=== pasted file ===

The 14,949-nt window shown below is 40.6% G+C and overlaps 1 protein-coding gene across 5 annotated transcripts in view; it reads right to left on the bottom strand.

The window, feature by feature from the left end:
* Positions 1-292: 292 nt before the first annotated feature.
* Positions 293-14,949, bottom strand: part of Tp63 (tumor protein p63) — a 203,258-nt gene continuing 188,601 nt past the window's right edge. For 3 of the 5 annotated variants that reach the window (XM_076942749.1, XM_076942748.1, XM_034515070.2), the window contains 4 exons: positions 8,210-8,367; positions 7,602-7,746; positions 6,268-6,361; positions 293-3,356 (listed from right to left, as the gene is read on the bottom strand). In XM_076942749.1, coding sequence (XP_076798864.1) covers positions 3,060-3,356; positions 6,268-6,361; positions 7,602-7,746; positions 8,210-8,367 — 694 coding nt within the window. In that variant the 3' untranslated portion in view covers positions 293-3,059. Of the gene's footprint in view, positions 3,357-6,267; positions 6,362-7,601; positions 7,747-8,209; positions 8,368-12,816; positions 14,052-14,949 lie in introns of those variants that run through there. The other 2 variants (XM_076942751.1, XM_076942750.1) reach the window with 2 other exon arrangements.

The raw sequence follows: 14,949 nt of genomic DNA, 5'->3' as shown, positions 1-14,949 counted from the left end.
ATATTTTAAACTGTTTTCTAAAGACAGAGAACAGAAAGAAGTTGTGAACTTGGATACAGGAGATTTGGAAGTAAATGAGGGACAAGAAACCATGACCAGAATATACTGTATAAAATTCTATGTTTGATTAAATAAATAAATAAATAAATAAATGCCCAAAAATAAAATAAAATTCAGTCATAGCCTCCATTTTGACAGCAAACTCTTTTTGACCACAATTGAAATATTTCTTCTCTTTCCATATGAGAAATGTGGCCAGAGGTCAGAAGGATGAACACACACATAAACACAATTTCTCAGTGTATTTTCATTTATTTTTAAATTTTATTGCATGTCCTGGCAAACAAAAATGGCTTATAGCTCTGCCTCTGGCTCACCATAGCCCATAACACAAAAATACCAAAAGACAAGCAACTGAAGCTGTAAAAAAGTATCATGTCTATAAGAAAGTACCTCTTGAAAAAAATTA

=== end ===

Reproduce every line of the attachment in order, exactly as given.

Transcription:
The 14,949-nt window shown below is 40.6% G+C and overlaps 1 protein-coding gene across 5 annotated transcripts in view; it reads right to left on the bottom strand.

The window, feature by feature from the left end:
* Positions 1-292: 292 nt before the first annotated feature.
* Positions 293-14,949, bottom strand: part of Tp63 (tumor protein p63) — a 203,258-nt gene continuing 188,601 nt past the window's right edge. For 3 of the 5 annotated variants that reach the window (XM_076942749.1, XM_076942748.1, XM_034515070.2), the window contains 4 exons: positions 8,210-8,367; positions 7,602-7,746; positions 6,268-6,361; positions 293-3,356 (listed from right to left, as the gene is read on the bottom strand). In XM_076942749.1, coding sequence (XP_076798864.1) covers positions 3,060-3,356; positions 6,268-6,361; positions 7,602-7,746; positions 8,210-8,367 — 694 coding nt within the window. In that variant the 3' untranslated portion in view covers positions 293-3,059. Of the gene's footprint in view, positions 3,357-6,267; positions 6,362-7,601; positions 7,747-8,209; positions 8,368-12,816; positions 14,052-14,949 lie in introns of those variants that run through there. The other 2 variants (XM_076942751.1, XM_076942750.1) reach the window with 2 other exon arrangements.

The raw sequence follows: 14,949 nt of genomic DNA, 5'->3' as shown, positions 1-14,949 counted from the left end.
ATATTTTAAACTGTTTTCTAAAGACAGAGAACAGAAAGAAGTTGTGAACTTGGATACAGGAGATTTGGAAGTAAATGAGGGACAAGAAACCATGACCAGAATATACTGTATAAAATTCTATGTTTGATTAAATAAATAAATAAATAAATAAATGCCCAAAAATAAAATAAAATTCAGTCATAGCCTCCATTTTGACAGCAAACTCTTTTTGACCACAATTGAAATATTTCTTCTCTTTCCATATGAGAAATGTGGCCAGAGGTCAGAAGGATGAACACACACATAAACACAATTTCTCAGTGTATTTTCATTTATTTTTAAATTTTATTGCATGTCCTGGCAAACAAAAATGGCTTATAGCTCTGCCTCTGGCTCACCATAGCCCATAACACAAAAATACCAAAAGACAAGCAACTGAAGCTGTAAAAAAGTATCATGTCTATAAGAAAGTACCTCTTGAAAAAAATTA